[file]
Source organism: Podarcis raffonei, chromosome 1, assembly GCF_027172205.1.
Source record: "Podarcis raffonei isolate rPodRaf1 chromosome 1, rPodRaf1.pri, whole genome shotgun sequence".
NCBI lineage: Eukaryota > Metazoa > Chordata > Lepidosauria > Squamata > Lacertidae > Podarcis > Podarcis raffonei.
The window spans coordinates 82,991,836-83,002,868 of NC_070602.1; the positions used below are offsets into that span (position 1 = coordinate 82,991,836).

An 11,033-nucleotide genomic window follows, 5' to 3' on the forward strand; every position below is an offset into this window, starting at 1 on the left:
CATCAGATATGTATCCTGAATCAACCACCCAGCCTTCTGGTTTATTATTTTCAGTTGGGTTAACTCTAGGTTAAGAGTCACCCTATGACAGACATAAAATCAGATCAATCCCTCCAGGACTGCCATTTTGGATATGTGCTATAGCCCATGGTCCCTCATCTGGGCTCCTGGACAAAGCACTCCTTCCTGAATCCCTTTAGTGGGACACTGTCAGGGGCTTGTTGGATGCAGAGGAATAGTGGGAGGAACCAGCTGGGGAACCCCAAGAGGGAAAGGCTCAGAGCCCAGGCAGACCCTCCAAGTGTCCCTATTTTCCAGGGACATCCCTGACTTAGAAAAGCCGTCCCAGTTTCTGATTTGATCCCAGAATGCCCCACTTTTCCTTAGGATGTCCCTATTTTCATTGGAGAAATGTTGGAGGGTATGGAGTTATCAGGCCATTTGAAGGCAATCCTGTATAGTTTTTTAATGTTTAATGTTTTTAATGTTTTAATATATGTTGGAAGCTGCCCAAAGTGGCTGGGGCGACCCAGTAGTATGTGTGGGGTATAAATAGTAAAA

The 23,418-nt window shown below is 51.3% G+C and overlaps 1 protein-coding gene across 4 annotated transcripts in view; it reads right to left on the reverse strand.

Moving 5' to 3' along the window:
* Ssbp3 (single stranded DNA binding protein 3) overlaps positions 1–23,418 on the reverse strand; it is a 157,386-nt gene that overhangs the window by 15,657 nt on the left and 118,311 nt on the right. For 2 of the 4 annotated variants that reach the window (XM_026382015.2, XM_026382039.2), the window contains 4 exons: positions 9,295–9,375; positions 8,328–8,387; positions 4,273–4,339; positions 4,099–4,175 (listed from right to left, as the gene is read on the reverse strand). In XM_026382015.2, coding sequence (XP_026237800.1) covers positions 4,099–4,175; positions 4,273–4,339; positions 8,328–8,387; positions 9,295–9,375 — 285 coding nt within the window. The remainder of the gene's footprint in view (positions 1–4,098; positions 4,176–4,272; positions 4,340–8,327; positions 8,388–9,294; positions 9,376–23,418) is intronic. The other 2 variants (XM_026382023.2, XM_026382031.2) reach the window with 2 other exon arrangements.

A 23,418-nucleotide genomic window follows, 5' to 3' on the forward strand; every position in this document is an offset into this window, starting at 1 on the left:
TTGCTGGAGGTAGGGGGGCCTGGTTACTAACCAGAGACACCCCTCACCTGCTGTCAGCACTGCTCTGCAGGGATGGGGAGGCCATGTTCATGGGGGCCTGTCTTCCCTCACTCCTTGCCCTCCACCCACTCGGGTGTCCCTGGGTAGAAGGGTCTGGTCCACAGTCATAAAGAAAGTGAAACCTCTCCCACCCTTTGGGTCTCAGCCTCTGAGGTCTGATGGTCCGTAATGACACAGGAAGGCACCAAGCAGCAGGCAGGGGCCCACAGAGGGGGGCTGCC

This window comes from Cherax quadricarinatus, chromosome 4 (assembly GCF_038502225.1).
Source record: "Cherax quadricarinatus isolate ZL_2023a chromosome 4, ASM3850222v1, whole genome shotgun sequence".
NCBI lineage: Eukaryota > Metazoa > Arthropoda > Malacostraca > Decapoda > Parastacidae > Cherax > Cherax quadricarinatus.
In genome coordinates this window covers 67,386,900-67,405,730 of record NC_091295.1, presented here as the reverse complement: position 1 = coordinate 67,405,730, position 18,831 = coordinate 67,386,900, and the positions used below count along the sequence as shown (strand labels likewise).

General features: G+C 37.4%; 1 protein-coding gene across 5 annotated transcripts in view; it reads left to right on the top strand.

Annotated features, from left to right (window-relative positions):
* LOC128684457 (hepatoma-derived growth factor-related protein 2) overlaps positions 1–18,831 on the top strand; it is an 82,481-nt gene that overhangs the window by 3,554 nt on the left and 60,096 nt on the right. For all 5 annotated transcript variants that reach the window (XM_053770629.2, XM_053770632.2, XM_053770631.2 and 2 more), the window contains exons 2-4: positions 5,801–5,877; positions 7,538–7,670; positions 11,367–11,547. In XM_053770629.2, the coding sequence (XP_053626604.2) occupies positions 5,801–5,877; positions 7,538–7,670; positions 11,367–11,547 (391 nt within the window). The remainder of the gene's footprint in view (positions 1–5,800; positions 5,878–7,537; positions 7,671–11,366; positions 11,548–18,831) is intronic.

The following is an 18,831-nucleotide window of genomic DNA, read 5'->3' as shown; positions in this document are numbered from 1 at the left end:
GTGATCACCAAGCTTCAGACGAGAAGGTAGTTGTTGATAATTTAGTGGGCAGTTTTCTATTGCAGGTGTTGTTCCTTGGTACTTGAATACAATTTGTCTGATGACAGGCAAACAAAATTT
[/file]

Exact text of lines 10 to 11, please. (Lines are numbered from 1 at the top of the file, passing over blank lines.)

A 23,418-nucleotide genomic window follows, 5' to 3' on the forward strand; every position in this document is an offset into this window, starting at 1 on the left:
TTGCTGGAGGTAGGGGGGCCTGGTTACTAACCAGAGACACCCCTCACCTGCTGTCAGCACTGCTCTGCAGGGATGGGGAGGCCATGTTCATGGGGGCCTGTCTTCCCTCACTCCTTGCCCTCCACCCACTCGGGTGTCCCTGGGTAGAAGGGTCTGGTCCACAGTCATAAAGAAAGTGAAACCTCTCCCACCCTTTGGGTCTCAGCCTCTGAGGTCTGATGGTCCGTAATGACACAGGAAGGCACCAAGCAGCAGGCAGGGGCCCACAGAGGGGGGCTGCC